Haven’t seen Fuel yet? Get to a screening near you, because watching it will help you make sense of all the bewildering news about corn ethanol that’s making the headlines these days.

You’ll understand why ethanol — touted by ethanol producers as an American-grown, more eco-friendly alternative to oil — is creating so many problems of its own. For one, since ethanol in the U.S. is made from corn, producing the biofuel can mean less food for the needy. According to the L.A. Times, a recent congressional report said “the increased use of ethanol could cost the government up to $900 million for food stamps and child nutrition programs.”

The rising price of corn’s hurting independent ethanol producers too, who could be squeezed out of the market by big oil companies. All of that helps explain why fellow MNN blogger Karl Burkart says he’s “vehemently opposed to biofuels that rely on agricultural lands for their production (like corn ethanol and soy or rapeseed biodiesel).”

There is, however, some good news too about biofuels too these days. Researchers are experimenting with duckweed which can apparently produce clean biofuels by eating up nutrients in animal waste. But whether or not these and other newfangled biofuels will leave the research labs and be successfully brought to market in an eco-friendly and commercially viable manner is still a huge point of debate. At the NRDC’s Swtchboard blog, Nathanael Greene outlines some of the latest critiques against cellulosic ethanol — and adds in his own more optimistic outlook on the fuel. Read the comments on the post to get in on the energetic debates fueled by the promise of eco-biofuels -- but I suggest watching Fuel first for a quick primer on the basics -- and the basic debates around -- biofuels.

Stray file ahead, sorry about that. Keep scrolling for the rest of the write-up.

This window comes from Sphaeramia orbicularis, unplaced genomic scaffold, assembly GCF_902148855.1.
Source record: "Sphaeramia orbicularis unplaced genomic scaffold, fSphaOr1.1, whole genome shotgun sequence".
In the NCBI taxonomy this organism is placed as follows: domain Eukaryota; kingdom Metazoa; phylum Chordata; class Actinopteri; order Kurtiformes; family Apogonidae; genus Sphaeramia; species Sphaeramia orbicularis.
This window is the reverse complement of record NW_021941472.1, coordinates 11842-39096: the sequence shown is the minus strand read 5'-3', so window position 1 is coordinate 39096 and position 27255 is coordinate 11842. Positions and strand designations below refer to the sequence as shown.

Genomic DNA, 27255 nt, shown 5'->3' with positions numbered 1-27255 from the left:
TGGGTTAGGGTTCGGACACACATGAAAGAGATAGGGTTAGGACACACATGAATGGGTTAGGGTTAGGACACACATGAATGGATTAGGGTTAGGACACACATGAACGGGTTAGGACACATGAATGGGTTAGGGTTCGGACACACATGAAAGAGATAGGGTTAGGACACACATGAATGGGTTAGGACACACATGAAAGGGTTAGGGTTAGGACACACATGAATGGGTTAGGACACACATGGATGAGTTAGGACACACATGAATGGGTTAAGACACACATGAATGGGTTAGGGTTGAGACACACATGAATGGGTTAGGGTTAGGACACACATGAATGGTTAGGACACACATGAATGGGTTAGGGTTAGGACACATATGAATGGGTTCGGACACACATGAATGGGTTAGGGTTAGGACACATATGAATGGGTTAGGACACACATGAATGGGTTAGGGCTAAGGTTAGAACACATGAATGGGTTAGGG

Image: Courtesy Fuel

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